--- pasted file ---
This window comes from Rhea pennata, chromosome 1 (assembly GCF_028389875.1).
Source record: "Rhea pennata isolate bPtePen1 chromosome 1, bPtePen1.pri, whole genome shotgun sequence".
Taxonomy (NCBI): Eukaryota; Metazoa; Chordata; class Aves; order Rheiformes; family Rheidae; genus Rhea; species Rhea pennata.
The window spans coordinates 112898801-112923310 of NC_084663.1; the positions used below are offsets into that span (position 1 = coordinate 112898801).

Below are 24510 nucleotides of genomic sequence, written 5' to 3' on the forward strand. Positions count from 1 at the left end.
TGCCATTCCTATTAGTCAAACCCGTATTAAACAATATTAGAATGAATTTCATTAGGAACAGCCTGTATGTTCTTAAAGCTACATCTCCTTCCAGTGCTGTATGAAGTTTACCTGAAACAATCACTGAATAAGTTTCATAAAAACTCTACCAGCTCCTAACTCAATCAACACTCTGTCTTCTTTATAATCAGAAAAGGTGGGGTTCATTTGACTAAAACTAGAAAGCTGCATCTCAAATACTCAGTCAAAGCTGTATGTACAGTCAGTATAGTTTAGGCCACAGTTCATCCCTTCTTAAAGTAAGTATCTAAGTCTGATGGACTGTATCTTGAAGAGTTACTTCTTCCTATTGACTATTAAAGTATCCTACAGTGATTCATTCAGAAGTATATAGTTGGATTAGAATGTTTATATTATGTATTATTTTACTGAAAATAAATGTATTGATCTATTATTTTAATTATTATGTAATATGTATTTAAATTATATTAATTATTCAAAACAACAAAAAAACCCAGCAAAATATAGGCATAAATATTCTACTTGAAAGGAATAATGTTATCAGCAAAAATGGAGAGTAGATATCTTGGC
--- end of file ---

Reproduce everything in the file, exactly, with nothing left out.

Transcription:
This window comes from Rhea pennata, chromosome 1 (assembly GCF_028389875.1).
Source record: "Rhea pennata isolate bPtePen1 chromosome 1, bPtePen1.pri, whole genome shotgun sequence".
Taxonomy (NCBI): Eukaryota; Metazoa; Chordata; class Aves; order Rheiformes; family Rheidae; genus Rhea; species Rhea pennata.
The window spans coordinates 112898801-112923310 of NC_084663.1; the positions used below are offsets into that span (position 1 = coordinate 112898801).

Below are 24510 nucleotides of genomic sequence, written 5' to 3' on the forward strand. Positions count from 1 at the left end.
TGCCATTCCTATTAGTCAAACCCGTATTAAACAATATTAGAATGAATTTCATTAGGAACAGCCTGTATGTTCTTAAAGCTACATCTCCTTCCAGTGCTGTATGAAGTTTACCTGAAACAATCACTGAATAAGTTTCATAAAAACTCTACCAGCTCCTAACTCAATCAACACTCTGTCTTCTTTATAATCAGAAAAGGTGGGGTTCATTTGACTAAAACTAGAAAGCTGCATCTCAAATACTCAGTCAAAGCTGTATGTACAGTCAGTATAGTTTAGGCCACAGTTCATCCCTTCTTAAAGTAAGTATCTAAGTCTGATGGACTGTATCTTGAAGAGTTACTTCTTCCTATTGACTATTAAAGTATCCTACAGTGATTCATTCAGAAGTATATAGTTGGATTAGAATGTTTATATTATGTATTATTTTACTGAAAATAAATGTATTGATCTATTATTTTAATTATTATGTAATATGTATTTAAATTATATTAATTATTCAAAACAACAAAAAAACCCAGCAAAATATAGGCATAAATATTCTACTTGAAAGGAATAATGTTATCAGCAAAAATGGAGAGTAGATATCTTGGC